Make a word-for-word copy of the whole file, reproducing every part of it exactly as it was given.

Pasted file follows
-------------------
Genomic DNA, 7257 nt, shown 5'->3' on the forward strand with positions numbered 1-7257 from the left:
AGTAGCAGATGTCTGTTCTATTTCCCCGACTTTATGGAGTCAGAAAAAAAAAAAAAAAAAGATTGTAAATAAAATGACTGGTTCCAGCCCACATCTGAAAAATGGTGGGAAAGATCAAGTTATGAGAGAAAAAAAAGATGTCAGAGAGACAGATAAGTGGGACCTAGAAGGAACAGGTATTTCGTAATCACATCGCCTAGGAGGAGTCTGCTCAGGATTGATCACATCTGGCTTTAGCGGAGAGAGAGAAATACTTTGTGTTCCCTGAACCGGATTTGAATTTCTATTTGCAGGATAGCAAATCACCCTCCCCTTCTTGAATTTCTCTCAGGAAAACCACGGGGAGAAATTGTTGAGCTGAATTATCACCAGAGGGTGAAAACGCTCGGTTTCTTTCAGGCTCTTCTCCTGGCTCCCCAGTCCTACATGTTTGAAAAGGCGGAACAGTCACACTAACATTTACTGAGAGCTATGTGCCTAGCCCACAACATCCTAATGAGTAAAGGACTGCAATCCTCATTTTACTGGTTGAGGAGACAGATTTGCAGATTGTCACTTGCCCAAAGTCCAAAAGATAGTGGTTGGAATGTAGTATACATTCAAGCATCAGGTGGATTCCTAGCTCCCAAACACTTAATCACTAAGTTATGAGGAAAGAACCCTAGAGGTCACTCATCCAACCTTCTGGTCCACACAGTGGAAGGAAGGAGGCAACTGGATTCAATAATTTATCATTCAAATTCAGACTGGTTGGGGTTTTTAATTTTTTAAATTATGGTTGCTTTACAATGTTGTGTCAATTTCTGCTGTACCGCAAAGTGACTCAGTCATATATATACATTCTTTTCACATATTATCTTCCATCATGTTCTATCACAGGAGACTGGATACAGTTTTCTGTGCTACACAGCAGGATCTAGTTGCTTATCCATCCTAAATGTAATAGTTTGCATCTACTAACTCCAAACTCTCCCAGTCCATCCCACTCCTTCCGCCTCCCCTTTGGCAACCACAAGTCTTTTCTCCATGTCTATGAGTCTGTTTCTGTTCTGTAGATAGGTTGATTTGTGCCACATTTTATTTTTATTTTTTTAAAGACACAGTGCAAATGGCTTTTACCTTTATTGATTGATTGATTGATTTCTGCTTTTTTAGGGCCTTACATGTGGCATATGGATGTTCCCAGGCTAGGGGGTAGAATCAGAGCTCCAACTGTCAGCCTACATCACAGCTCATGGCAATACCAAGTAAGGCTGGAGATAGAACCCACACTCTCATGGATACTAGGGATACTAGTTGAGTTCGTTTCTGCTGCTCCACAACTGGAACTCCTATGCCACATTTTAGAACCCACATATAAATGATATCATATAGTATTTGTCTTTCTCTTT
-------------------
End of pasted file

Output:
Genomic DNA, 7257 nt, shown 5'->3' on the forward strand with positions numbered 1-7257 from the left:
AGTAGCAGATGTCTGTTCTATTTCCCCGACTTTATGGAGTCAGAAAAAAAAAAAAAAAAAGATTGTAAATAAAATGACTGGTTCCAGCCCACATCTGAAAAATGGTGGGAAAGATCAAGTTATGAGAGAAAAAAAAGATGTCAGAGAGACAGATAAGTGGGACCTAGAAGGAACAGGTATTTCGTAATCACATCGCCTAGGAGGAGTCTGCTCAGGATTGATCACATCTGGCTTTAGCGGAGAGAGAGAAATACTTTGTGTTCCCTGAACCGGATTTGAATTTCTATTTGCAGGATAGCAAATCACCCTCCCCTTCTTGAATTTCTCTCAGGAAAACCACGGGGAGAAATTGTTGAGCTGAATTATCACCAGAGGGTGAAAACGCTCGGTTTCTTTCAGGCTCTTCTCCTGGCTCCCCAGTCCTACATGTTTGAAAAGGCGGAACAGTCACACTAACATTTACTGAGAGCTATGTGCCTAGCCCACAACATCCTAATGAGTAAAGGACTGCAATCCTCATTTTACTGGTTGAGGAGACAGATTTGCAGATTGTCACTTGCCCAAAGTCCAAAAGATAGTGGTTGGAATGTAGTATACATTCAAGCATCAGGTGGATTCCTAGCTCCCAAACACTTAATCACTAAGTTATGAGGAAAGAACCCTAGAGGTCACTCATCCAACCTTCTGGTCCACACAGTGGAAGGAAGGAGGCAACTGGATTCAATAATTTATCATTCAAATTCAGACTGGTTGGGGTTTTTAATTTTTTAAATTATGGTTGCTTTACAATGTTGTGTCAATTTCTGCTGTACCGCAAAGTGACTCAGTCATATATATACATTCTTTTCACATATTATCTTCCATCATGTTCTATCACAGGAGACTGGATACAGTTTTCTGTGCTACACAGCAGGATCTAGTTGCTTATCCATCCTAAATGTAATAGTTTGCATCTACTAACTCCAAACTCTCCCAGTCCATCCCACTCCTTCCGCCTCCCCTTTGGCAACCACAAGTCTTTTCTCCATGTCTATGAGTCTGTTTCTGTTCTGTAGATAGGTTGATTTGTGCCACATTTTATTTTTATTTTTTTAAAGACACAGTGCAAATGGCTTTTACCTTTATTGATTGATTGATTGATTTCTGCTTTTTTAGGGCCTTACATGTGGCATATGGATGTTCCCAGGCTAGGGGGTAGAATCAGAGCTCCAACTGTCAGCCTACATCACAGCTCATGGCAATACCAAGTAAGGCTGGAGATAGAACCCACACTCTCATGGATACTAGGGATACTAGTTGAGTTCGTTTCTGCTGCTCCACAACTGGAACTCCTATGCCACATTTTAGAACCCACATATAAATGATATCATATAGTATTTGTCTTTCTCTTT